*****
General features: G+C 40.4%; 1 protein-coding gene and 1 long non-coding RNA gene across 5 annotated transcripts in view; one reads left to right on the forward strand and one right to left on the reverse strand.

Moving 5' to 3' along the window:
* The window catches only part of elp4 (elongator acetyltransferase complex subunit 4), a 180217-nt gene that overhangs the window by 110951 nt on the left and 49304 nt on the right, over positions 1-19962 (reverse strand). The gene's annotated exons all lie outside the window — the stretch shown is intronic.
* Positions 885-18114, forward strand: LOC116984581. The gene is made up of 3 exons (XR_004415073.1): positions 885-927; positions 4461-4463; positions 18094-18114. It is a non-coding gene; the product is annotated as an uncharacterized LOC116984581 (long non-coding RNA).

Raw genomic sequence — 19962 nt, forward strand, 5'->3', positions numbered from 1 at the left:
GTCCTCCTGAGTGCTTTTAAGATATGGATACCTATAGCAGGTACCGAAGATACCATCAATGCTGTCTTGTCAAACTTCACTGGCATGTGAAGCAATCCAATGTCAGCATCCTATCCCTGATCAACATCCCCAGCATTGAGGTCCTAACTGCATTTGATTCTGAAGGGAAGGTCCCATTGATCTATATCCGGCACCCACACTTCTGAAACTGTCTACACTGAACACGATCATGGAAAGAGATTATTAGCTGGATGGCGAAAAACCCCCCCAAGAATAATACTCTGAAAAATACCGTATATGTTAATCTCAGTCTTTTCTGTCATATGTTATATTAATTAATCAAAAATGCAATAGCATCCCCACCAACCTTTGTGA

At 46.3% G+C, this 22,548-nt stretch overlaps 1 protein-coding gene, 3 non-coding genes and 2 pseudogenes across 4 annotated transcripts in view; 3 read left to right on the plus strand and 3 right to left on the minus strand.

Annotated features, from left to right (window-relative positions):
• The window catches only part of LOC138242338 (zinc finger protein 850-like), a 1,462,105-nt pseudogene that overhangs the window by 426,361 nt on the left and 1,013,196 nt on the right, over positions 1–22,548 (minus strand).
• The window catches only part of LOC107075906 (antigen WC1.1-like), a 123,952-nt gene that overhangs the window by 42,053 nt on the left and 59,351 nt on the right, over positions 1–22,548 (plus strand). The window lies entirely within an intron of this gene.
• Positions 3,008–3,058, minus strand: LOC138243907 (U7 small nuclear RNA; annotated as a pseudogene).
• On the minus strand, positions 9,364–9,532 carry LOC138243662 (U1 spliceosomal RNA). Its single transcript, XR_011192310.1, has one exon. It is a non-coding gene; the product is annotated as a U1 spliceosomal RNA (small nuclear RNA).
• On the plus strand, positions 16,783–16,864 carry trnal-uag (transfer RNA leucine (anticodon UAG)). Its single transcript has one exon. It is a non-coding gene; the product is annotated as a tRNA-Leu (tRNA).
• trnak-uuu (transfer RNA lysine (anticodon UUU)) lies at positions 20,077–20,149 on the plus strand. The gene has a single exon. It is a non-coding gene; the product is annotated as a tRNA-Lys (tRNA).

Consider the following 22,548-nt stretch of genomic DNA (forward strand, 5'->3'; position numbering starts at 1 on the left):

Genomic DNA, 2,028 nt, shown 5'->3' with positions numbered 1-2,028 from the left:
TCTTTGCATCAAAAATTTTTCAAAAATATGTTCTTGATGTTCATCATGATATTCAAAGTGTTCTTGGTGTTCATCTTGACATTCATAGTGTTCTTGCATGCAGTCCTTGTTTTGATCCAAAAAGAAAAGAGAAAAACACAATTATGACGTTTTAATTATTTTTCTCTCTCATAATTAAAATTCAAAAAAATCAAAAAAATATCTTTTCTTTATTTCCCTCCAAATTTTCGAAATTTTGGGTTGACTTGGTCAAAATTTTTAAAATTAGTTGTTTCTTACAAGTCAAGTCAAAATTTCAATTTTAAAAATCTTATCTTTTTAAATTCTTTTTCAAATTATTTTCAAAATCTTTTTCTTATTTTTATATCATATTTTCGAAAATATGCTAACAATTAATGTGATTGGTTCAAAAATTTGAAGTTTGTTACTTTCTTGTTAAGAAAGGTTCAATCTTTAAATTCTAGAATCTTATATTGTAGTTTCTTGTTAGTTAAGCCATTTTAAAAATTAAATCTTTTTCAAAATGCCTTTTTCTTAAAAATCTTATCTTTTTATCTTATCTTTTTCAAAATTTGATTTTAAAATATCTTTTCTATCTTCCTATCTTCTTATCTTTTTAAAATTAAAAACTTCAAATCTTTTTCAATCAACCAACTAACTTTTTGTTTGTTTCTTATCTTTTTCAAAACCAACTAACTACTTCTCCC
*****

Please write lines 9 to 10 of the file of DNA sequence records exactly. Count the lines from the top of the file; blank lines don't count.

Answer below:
• The window catches only part of LOC138242338 (zinc finger protein 850-like), a 1,462,105-nt pseudogene that overhangs the window by 426,361 nt on the left and 1,013,196 nt on the right, over positions 1–22,548 (minus strand).
• The window catches only part of LOC107075906 (antigen WC1.1-like), a 123,952-nt gene that overhangs the window by 42,053 nt on the left and 59,351 nt on the right, over positions 1–22,548 (plus strand). The window lies entirely within an intron of this gene.